Plan to preserve wetlands
THE Peel-Harvey Catchment Council announced a new action plan last week to manage the Peel-Yalgorup Wetlands System which stretches from Mandurah down through the shires of Harvey and Waroona.
WA Science Ambassador Professor Lyn Beazley announced the action plan in Mandurah on Wednesday.
The plan involves bringing community stakeholders into the management of the wetlands, including communities, groups, business, local governments and the State Government.
The wetlands system covers 26,530ha through Harvey, Murray, Waroona, Mandurah and the inner Peel Region and is one of 36 wetlands in Australia deemed to have international importance.
Catchment council chairman Andy Gulliver said the plan encouraged government, community and industry to become more involved and make better decisions about the care and management of the wetlands system.
“It’s an unfortunate lesson of history that we often don’t realise what we’ve got until it’s gone,” he said.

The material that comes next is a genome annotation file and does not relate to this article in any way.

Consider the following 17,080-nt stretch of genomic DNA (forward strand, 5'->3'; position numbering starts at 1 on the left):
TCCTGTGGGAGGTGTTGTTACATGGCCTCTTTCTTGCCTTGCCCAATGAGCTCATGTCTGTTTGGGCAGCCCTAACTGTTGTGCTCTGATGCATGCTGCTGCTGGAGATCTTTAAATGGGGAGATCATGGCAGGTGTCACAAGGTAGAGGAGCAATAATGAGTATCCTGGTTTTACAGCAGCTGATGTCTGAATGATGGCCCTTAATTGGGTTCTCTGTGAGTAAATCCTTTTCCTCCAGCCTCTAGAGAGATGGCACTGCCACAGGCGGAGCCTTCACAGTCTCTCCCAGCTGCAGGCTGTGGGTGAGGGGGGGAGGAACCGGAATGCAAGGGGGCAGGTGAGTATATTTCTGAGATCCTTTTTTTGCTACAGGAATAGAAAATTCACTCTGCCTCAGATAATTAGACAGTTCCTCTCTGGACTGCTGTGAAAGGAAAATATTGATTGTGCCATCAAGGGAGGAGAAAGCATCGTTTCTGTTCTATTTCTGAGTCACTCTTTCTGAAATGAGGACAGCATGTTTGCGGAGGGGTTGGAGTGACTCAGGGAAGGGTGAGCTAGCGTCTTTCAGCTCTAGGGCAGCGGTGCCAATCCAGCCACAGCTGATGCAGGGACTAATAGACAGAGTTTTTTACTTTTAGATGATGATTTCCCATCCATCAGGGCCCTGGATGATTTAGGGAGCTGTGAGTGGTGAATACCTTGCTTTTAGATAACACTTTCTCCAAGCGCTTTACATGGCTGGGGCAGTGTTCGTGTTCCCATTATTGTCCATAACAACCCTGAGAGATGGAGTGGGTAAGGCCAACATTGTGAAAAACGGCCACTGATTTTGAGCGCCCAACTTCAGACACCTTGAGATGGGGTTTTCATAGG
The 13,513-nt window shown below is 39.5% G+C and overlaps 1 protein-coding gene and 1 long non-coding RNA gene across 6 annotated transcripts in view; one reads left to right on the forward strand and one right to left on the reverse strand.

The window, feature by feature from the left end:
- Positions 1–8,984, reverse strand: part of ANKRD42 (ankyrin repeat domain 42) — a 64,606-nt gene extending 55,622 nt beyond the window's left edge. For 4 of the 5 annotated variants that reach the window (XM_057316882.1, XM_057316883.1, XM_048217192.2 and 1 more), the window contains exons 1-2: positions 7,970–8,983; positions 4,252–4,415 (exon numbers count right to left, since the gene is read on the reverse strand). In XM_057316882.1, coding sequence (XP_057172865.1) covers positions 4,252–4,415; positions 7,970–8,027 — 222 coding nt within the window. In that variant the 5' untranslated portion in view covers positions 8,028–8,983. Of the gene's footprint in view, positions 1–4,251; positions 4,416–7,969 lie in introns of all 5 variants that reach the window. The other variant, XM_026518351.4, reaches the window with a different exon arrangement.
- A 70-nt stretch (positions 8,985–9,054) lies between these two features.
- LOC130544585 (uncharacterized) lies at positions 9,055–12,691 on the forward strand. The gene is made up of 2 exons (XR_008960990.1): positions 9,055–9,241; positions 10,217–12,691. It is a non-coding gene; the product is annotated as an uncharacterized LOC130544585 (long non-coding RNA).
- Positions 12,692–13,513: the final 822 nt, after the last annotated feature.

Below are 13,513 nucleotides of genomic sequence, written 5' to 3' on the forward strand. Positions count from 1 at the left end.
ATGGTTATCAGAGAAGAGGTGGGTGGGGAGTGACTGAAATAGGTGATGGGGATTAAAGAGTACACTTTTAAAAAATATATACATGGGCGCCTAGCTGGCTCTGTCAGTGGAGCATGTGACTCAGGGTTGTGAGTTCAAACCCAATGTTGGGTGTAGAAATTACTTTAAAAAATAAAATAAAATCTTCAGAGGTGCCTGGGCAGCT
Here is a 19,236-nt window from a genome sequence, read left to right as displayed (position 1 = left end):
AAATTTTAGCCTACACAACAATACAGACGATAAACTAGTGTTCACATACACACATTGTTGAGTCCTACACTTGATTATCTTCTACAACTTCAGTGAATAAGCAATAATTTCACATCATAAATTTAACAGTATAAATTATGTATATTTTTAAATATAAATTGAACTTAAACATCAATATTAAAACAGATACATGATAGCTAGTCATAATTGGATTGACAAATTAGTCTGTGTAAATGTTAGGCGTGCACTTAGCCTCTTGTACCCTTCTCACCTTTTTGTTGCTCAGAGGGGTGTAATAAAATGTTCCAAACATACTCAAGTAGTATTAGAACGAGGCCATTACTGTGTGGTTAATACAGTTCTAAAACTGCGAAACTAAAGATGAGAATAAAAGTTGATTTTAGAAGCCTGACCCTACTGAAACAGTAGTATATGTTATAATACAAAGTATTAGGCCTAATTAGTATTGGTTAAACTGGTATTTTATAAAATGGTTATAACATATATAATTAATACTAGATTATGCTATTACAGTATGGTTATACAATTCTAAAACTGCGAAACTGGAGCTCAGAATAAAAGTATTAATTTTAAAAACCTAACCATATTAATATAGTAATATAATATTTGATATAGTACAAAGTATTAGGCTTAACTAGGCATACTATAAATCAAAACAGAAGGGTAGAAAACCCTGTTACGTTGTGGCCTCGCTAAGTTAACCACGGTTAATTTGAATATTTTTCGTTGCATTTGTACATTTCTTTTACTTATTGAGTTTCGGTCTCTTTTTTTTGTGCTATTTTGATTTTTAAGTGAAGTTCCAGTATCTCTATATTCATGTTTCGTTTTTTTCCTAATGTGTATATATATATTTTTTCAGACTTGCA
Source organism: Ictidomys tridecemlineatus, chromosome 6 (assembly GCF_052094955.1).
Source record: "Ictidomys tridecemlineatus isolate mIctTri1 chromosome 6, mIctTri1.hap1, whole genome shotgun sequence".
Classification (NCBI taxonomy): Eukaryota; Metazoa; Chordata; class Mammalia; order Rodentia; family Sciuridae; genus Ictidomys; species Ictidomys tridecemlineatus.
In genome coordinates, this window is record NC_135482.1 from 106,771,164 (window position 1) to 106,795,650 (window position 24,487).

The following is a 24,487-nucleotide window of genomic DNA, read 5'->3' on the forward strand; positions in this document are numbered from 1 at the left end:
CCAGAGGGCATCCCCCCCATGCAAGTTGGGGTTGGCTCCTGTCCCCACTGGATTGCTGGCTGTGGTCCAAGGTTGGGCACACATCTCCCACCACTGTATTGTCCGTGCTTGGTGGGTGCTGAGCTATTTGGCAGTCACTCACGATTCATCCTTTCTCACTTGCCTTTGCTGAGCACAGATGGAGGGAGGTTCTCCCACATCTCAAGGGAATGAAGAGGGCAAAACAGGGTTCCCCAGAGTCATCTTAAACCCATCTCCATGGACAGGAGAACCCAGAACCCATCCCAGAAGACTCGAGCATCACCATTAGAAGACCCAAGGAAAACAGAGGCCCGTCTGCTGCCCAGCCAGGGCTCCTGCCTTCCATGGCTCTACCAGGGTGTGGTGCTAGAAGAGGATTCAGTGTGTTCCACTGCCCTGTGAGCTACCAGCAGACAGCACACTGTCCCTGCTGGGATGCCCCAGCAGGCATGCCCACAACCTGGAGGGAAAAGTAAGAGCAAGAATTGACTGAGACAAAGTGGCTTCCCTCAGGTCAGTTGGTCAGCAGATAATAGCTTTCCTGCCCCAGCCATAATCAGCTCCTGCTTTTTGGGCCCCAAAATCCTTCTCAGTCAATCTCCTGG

“The Wetlands and People Plan will inform the community about the true value of our wetlands and enable people to make informed choices.”
Mr Gulliver said the plan was the first Ramsar Convention CEPA Program, which stood for communication, education, participation and awareness, in Australia to be site specific.
“It has taken many years of persistent effort and commitment,” he said.
“The launch of the plan is a watershed moment for our community. Over time it will change the way we think about and value our natural assets.”
Mr Gulliver said the wetlands were under threat from declining water quality, poorly managed recreation and the loss of surrounding native vegetation and wetlands.
“The wetlands are surrounded by large residential, commercial and rural areas, with significant additional urban and industrial development proposed for the coming decades,” he said.